Today and everyday, BLACK LIVES MATTER. 

Our people are resilient and powerful. Demonstrators are rising up and fighting for an end to state-sanctioned violence and police brutality, taking a stand for Black life. As a queer feminist funder based in the United States, we owe our existence to the civil and human rights activism of the Black, Indigenous, People of Color, trans, and queer movements that have come before us. We are reminded this June that Pride month itself began as a riot against policing led by trans women of color, for our collective liberation. These are our foundations, the legacy on which we build to ensure Black liberation. 

“Anti-Black racism and white supremacy are the bedrock of every single social injustice we aim to address. Be it housing, education, wages, gender justice, civic engagement, LGBTQI freedom, immigration, hunger, poverty, culture, you name it. My call to philanthropy: Fund racial justice. Fund the hell out of it.” wrote Astraea Board Member Will Cordery in Nonprofit Quarterly on Monday. 

We are called to show up radically and compassionately at this moment. We call on every single person, including all in philanthropy, to do the same.

  • Center abolitionist work and divest from police and prisons
    Our vision for liberation is grounded in prison abolition, and aims to transform the very conditions of white supremacy that lead to oppressive, anti-Black, violent systems of policing and incarceration. Now is the time to divest from the police and prisons, and invest in building safe, healthy and thriving communities where we are accountable to each other. Many Black and POC-led grassroots organizations that Astraea is proud to partner with uphold an abolitionist vision of liberation, challenging the state’s reliance on policing and surveillance to resolve conflict, and building alternative forms of safety. They are the future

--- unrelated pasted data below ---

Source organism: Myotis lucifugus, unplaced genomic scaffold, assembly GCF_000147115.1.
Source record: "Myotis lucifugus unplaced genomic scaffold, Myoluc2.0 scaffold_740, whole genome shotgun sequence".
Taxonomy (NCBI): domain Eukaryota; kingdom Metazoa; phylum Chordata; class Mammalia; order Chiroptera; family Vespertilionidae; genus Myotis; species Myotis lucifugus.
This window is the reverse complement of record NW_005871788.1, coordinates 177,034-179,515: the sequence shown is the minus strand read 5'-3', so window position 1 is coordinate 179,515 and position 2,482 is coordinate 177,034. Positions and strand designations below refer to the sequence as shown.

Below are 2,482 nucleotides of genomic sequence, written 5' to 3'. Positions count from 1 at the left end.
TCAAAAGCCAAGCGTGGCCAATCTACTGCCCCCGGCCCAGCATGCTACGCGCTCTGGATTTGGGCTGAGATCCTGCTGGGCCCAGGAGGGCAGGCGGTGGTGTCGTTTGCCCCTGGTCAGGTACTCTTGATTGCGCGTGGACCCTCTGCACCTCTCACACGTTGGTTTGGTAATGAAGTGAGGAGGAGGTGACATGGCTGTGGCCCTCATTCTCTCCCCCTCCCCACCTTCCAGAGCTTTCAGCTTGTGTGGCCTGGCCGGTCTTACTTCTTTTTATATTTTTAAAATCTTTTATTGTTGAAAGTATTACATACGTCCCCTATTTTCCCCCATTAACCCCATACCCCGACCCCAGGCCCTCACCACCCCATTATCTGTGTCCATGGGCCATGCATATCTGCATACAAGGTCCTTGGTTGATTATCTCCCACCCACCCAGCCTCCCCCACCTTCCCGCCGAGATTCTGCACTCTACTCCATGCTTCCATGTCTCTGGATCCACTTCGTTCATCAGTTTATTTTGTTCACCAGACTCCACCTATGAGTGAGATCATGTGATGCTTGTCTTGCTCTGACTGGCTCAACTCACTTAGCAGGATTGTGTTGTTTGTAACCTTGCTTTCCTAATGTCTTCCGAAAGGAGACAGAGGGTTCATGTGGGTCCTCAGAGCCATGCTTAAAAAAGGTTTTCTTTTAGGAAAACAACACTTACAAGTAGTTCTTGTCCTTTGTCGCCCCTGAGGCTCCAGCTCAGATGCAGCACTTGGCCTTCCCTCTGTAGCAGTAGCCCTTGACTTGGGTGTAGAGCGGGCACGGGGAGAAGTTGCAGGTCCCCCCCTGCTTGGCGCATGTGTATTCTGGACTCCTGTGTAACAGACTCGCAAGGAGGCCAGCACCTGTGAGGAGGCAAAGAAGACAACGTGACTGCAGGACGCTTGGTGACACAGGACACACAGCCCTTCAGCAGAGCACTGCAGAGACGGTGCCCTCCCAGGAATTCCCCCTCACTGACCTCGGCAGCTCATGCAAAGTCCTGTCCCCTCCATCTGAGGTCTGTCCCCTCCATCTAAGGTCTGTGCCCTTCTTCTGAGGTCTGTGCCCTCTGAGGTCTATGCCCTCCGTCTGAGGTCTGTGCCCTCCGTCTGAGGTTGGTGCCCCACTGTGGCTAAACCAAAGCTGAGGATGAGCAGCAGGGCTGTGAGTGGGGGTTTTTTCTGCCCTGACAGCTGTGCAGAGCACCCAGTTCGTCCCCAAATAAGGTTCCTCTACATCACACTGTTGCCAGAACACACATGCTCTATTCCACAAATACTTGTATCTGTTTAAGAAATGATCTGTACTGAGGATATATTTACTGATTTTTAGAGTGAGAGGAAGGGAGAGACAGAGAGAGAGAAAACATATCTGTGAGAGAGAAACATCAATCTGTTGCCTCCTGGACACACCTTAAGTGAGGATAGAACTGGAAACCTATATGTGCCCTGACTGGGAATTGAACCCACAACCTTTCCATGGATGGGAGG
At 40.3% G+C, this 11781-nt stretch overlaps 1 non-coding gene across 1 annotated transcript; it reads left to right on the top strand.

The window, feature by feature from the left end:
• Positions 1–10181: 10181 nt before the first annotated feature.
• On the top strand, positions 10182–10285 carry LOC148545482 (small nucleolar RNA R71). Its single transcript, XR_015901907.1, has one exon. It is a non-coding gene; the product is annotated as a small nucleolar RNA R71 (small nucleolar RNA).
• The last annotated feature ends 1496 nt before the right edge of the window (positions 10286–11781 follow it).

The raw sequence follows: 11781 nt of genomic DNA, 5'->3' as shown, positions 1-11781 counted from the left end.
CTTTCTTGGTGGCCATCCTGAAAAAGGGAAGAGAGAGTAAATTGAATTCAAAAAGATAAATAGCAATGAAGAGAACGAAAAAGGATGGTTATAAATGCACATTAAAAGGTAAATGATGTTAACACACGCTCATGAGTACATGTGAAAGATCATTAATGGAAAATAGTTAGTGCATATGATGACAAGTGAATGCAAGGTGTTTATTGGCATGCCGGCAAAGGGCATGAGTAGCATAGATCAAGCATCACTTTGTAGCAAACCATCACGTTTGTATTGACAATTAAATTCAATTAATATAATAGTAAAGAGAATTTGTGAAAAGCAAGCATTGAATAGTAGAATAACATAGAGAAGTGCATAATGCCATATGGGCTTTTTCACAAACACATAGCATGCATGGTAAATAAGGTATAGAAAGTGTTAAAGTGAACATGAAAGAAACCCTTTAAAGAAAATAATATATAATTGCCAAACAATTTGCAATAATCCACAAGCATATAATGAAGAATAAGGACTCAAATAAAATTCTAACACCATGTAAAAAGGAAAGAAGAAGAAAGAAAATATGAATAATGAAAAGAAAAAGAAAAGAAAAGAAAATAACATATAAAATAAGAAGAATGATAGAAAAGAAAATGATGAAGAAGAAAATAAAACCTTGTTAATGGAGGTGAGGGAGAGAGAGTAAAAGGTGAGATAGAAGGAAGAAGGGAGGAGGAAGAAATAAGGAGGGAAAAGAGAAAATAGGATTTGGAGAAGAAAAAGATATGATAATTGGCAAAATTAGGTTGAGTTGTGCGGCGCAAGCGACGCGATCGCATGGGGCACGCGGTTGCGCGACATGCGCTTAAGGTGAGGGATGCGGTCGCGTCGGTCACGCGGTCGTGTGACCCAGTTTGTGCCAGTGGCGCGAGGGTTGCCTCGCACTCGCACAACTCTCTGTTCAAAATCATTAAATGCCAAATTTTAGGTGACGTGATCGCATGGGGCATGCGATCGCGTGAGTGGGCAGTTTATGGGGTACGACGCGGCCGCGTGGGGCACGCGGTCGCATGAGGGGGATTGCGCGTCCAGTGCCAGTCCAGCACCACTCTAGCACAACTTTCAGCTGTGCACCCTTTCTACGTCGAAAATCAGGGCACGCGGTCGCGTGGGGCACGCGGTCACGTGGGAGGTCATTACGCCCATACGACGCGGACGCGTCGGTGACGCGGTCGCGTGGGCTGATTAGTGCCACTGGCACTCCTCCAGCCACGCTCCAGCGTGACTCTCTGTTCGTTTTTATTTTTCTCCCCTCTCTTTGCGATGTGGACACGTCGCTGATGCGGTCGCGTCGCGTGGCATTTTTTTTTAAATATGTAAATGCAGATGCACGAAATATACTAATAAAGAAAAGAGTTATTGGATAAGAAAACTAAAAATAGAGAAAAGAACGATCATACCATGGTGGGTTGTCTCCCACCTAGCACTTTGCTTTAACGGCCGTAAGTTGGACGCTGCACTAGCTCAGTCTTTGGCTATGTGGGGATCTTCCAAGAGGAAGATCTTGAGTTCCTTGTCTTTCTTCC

• Resource healing justice, collective care and repair work
    Integrate and uphold abolition, healing justice, and holistic security as values that sustain life, safety, and wellbeing. Many queer, trans, two-spirit, Black, Indigenous, People of Color communities and organizations are creating interdependent networks of care so that they don’t need to rely on the state for safety. Support that work.
  • Honor and protect Black trans and LGBQI lives
    As we mourn the violence against Black people across the country, we are reminded that Black trans people are killed at disproportionate rates. In 2019, the death toll of trans people—made up mostly of Black trans women—was so high that the American Medical Association declared it an epidemic. Just in May of this year, we lost Nina Pop, a 28 year old Black trans woman in Missouri and Tony McDade, a Black trans man in Florida to transphobia and brutal police violence. Say their names.